Is stomach cancer curable? How Long Does stomach cancer take to kill you?

Stomach Cancer

Let's first understand what is meant by a cancer. It is a malignant (bad or fatal) tumor (growth or swelling). This lump or sore arises for reasons we don't know and spreads from the original spot to neighboring tissues. It can compress, bend, or extend to other organs and interfere with their function. The single most important feature about a cancer is that it spreads (metastasizes) through the vascular system to organs remote from where it starts. Most often it spreads to the liver and the lungs. A cancer whose growth cannot 'be arrested ultimately causes the death of its host.

Cancer of the stomach is particularly difficult to recognize. The earliest symptoms of the disease are so vague and indefinite that the patient's own awareness of being sick can be tardy. Thus, one third of the patients when first seen are already at a stage beyond the possibility of salvage. The other unfortunate fact about stomach cancer is that it spreads widely; that is, it invades the lymph glands and the tissues, so even the most radical surgery cauaot always be effective. The patient with an advanced stomach cancer is one of the most miserable whom the surgeon encounters because of rapid emaciation, loss of desire for food or activity, extreme weakness and lassitude, and nausea and pain. The best hope is in early diagnosis and complete surgical removal.

Why do you say this is a cancer? 

The only way to make a preliminary diagnosis is by an X-ray examination of the stomach. The X ray shows a tumor or a type of ulcer that can be cancerous. The X-ray diagnosis is usually accurate, but only a biopsy can reveal whether the growth is cancerous.

Can the X ray be wrong? What else could it be? 

You mean by that, can this be something else, something not as bad. That is possible but we can't be too optimistic because the X-ray interpretation is correct in about 90 percent of the cases. Occasionally it turns out to be an innocent tumor or even an unusual type of ulcer. I've also seen one patient whose operation revealed the X-rayed tumor to be an abscess caused by a chicken bone caught in the wall of the stomach.

Will you do other tests? What is a gastroscopy? 

Sometimes a real doubt exists, not so much about the kind of tumor it is but whether or not the patient should be operated on at all. In such cases the inside of the stomach is examined by a lighted tube inserted through the mouth. With this instrument, called a gastroscope, it is possible actually to look at the tumor and frequently to remove a piece of it for microscopic examination. Requiring only local anesthesia, a gastroscopy can be done as an office procedure, and the patient can go home immediately thereafter.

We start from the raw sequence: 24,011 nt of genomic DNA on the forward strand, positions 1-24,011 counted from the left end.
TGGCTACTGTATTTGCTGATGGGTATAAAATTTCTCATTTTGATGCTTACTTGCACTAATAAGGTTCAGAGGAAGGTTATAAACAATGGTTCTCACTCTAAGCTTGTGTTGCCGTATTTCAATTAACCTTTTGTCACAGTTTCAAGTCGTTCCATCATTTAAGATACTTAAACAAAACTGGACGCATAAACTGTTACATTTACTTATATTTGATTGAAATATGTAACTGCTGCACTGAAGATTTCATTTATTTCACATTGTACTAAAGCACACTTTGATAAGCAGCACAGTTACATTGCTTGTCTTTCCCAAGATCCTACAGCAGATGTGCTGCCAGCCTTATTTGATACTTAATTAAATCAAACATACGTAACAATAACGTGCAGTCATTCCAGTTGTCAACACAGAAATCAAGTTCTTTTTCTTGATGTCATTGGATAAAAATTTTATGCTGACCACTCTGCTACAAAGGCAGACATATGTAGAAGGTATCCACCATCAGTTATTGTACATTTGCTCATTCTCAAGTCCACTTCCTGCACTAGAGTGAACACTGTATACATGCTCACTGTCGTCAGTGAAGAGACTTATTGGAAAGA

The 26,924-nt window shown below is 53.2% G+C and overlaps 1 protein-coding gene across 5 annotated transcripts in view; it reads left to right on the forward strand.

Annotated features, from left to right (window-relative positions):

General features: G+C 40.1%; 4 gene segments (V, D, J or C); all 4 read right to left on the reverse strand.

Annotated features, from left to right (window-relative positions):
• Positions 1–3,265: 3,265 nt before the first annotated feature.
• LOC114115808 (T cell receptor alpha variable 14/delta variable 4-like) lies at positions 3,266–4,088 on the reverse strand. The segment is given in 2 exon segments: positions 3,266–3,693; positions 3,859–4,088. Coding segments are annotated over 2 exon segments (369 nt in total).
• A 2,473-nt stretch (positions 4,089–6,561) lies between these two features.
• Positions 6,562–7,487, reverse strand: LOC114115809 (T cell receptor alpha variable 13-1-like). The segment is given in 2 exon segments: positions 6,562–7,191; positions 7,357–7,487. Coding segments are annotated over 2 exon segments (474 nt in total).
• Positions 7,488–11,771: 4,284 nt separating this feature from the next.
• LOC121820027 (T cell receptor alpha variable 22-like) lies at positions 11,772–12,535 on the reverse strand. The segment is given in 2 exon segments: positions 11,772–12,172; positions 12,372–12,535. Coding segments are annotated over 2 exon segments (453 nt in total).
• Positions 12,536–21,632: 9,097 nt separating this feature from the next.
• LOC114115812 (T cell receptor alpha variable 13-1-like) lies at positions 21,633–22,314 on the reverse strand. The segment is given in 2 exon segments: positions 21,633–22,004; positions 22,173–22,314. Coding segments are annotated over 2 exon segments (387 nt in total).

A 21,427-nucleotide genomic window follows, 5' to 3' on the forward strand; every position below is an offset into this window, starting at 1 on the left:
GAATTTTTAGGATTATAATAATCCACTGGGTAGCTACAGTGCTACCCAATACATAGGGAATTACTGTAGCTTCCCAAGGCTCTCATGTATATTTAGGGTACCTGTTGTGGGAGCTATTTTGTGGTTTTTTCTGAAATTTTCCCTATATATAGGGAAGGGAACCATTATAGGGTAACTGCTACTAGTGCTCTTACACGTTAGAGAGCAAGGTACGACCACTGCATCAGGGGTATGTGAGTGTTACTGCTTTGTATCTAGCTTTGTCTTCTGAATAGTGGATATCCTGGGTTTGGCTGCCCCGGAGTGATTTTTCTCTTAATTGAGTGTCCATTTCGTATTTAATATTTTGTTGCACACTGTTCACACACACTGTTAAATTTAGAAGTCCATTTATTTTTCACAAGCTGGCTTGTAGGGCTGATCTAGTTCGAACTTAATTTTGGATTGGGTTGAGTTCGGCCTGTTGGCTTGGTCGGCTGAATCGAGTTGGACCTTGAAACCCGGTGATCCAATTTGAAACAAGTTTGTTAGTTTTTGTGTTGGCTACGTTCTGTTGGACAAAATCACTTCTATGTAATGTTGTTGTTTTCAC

Can you tell whether the growth has spread? 

This physical examination may give no indication whether the tumor has spread to the liver, the lining of the abdominal cavity or the deep neck glands.

Can blood tests tell whether the growth is still limited? 

Anemia can result simply from any bleeding tumor; it does not indicate anything one way or the other about the spread or kind of growth. Other blood tests can be significant; thus, the alkaline phosphatase level in the blood is usually increased if a cancer has already spread to involve the liver.

Will you be able to take it out? That cannot be determined before the operation. What happens if it cannot be removed? 

If the cancer is not removed, because it is too far advanced to make resection possible, the surgeon ordinarily tries to make some sort of an internal rerouting, a new internal opening between two areas (called an anastomosis a joining together) so that the obstruction to digestion and swallowing will be avoided. In such cases the outlook is indeed gloomy. An occasional patient shows a long spontaneous survival, and some appear to be helped by radiation treatment or with certain anticancer drugs.